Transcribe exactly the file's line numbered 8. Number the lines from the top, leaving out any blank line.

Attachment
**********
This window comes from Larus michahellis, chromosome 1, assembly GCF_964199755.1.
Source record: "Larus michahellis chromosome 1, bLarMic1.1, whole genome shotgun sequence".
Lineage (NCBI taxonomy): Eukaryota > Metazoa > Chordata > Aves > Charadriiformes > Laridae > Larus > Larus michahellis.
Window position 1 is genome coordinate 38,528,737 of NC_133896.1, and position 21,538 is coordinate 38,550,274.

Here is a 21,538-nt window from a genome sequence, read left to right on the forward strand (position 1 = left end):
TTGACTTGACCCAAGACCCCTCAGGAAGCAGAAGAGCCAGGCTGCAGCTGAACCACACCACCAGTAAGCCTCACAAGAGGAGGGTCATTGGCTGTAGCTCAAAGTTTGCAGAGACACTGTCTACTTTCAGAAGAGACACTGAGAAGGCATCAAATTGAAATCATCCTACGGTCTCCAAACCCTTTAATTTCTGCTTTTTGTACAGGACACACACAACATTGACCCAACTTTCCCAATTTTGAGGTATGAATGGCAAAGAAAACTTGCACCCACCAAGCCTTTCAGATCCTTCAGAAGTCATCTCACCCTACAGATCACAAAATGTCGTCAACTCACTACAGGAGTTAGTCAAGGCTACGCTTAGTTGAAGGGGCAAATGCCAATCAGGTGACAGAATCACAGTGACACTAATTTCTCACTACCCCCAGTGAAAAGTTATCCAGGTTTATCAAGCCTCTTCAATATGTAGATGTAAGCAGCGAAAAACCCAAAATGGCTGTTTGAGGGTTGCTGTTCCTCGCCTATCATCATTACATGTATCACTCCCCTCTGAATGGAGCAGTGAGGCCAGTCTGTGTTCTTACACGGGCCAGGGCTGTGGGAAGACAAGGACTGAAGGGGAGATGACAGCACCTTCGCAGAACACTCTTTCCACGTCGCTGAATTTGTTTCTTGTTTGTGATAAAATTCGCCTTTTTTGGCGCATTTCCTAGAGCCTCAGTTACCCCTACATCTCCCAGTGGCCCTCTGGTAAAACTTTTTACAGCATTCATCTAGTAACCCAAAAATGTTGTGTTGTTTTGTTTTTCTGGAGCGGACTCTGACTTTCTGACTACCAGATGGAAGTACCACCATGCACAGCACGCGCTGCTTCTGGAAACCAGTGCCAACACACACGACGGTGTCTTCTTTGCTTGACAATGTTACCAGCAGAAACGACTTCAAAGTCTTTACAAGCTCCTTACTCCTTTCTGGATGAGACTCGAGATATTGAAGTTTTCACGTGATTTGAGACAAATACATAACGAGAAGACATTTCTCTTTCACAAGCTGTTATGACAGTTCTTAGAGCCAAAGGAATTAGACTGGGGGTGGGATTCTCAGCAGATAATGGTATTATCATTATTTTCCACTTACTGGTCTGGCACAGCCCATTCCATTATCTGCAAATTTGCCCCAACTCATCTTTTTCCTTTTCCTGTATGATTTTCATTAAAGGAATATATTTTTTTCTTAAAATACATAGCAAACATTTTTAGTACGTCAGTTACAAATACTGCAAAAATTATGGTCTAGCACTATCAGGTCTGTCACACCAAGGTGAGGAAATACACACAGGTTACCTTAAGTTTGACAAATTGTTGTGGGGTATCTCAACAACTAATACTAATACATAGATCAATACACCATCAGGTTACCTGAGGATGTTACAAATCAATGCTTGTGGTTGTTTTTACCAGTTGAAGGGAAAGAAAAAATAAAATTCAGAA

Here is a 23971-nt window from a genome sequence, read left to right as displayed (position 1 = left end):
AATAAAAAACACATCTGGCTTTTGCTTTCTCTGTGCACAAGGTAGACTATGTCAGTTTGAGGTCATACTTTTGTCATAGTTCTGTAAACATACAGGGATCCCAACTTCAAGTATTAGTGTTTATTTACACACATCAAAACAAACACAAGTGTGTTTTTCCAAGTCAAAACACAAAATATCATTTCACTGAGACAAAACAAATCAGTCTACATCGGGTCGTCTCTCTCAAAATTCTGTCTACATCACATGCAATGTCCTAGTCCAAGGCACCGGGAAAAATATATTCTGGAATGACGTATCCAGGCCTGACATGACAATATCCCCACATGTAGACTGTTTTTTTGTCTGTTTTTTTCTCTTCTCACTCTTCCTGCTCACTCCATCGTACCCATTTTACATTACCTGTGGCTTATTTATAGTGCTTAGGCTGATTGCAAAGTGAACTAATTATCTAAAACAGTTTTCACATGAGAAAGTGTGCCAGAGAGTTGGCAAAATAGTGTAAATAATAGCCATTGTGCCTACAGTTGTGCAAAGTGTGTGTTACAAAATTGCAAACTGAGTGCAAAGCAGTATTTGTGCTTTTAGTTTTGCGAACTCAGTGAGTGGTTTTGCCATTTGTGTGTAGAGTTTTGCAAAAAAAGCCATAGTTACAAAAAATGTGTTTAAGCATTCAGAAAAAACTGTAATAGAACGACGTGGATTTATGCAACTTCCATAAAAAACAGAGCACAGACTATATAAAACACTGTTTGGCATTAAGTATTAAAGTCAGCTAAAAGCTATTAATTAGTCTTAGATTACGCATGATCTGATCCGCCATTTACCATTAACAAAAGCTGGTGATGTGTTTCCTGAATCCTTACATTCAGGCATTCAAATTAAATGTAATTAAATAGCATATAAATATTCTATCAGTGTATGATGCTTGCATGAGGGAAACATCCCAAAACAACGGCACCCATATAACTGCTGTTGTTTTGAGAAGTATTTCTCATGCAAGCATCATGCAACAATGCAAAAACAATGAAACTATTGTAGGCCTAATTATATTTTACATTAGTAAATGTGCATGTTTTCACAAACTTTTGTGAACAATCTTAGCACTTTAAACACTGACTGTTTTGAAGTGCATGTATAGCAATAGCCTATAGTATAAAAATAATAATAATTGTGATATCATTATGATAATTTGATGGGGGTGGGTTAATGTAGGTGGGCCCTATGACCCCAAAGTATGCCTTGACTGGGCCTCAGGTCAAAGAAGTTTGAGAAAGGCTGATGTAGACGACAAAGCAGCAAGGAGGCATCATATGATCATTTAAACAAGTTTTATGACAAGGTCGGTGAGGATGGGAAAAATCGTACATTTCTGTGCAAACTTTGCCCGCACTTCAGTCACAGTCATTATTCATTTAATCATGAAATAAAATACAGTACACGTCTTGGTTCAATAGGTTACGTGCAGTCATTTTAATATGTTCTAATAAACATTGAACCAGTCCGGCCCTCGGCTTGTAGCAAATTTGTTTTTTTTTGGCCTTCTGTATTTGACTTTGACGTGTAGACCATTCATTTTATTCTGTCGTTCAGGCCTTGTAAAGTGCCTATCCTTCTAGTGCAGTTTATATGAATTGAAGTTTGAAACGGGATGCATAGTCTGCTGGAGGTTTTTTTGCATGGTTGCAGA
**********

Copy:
AATAAAAAACACATCTGGCTTTTGCTTTCTCTGTGCACAAGGTAGACTATGTCAGTTTGAGGTCATACTTTTGTCATAGTTCTGTAAACATACAGGGATCCCAACTTCAAGTATTAGTGTTTATTTACACACATCAAAACAAACACAAGTGTGTTTTTCCAAGTCAAAACACAAAATATCATTTCACTGAGACAAAACAAATCAGTCTACATCGGGTCGTCTCTCTCAAAATTCTGTCTACATCACATGCAATGTCCTAGTCCAAGGCACCGGGAAAAATATATTCTGGAATGACGTATCCAGGCCTGACATGACAATATCCCCACATGTAGACTGTTTTTTTGTCTGTTTTTTTCTCTTCTCACTCTTCCTGCTCACTCCATCGTACCCATTTTACATTACCTGTGGCTTATTTATAGTGCTTAGGCTGATTGCAAAGTGAACTAATTATCTAAAACAGTTTTCACATGAGAAAGTGTGCCAGAGAGTTGGCAAAATAGTGTAAATAATAGCCATTGTGCCTACAGTTGTGCAAAGTGTGTGTTACAAAATTGCAAACTGAGTGCAAAGCAGTATTTGTGCTTTTAGTTTTGCGAACTCAGTGAGTGGTTTTGCCATTTGTGTGTAGAGTTTTGCAAAAAAAGCCATAGTTACAAAAAATGTGTTTAAGCATTCAGAAAAAACTGTAATAGAACGACGTGGATTTATGCAACTTCCATAAAAAACAGAGCACAGACTATATAAAACACTGTTTGGCATTAAGTATTAAAGTCAGCTAAAAGCTATTAATTAGTCTTAGATTACGCATGATCTGATCCGCCATTTACCATTAACAAAAGCTGGTGATGTGTTTCCTGAATCCTTACATTCAGGCATTCAAATTAAATGTAATTAAATAGCATATAAATATTCTATCAGTGTATGATGCTTGCATGAGGGAAACATCCCAAAACAACGGCACCCATATAACTGCTGTTGTTTTGAGAAGTATTTCTCATGCAAGCATCATGCAACAATGCAAAAACAATGAAACTATTGTAGGCCTAATTATATTTTACATTAGTAAATGTGCATGTTTTCACAAACTTTTGTGAACAATCTTAGCACTTTAAACACTGACTGTTTTGAAGTGCATGTATAGCAATAGCCTATAGTATAAAAATAATAATAATTGTGATATCATTATGATAATTTGATGGGGGTGGGTTAATGTAGGTGGGCCCTATGACCCCAAAGTATGCCTTGACTGGGCCTCAGGTCAAAGAAGTTTGAGAAAGGCTGATGTAGACGACAAAGCAGCAAGGAGGCATCATATGATCATTTAAACAAGTTTTATGACAAGGTCGGTGAGGATGGGAAAAATCGTACATTTCTGTGCAAACTTTGCCCGCACTTCAGTCACAGTCATTATTCATTTAATCATGAAATAAAATACAGTACACGTCTTGGTTCAATAGGTTACGTGCAGTCATTTTAATATGTTCTAATAAACATTGAACCAGTCCGGCCCTCGGCTTGTAGCAAATTTGTTTTTTTTTGGCCTTCTGTATTTGACTTTGACGTGTAGACCATTCATTTTATTCTGTCGTTCAGGCCTTGTAAAGTGCCTATCCTTCTAGTGCAGTTTATATGAATTGAAGTTTGAAACGGGATGCATAGTCTGCTGGAGGTTTTTTTGCATGGTTGCAGA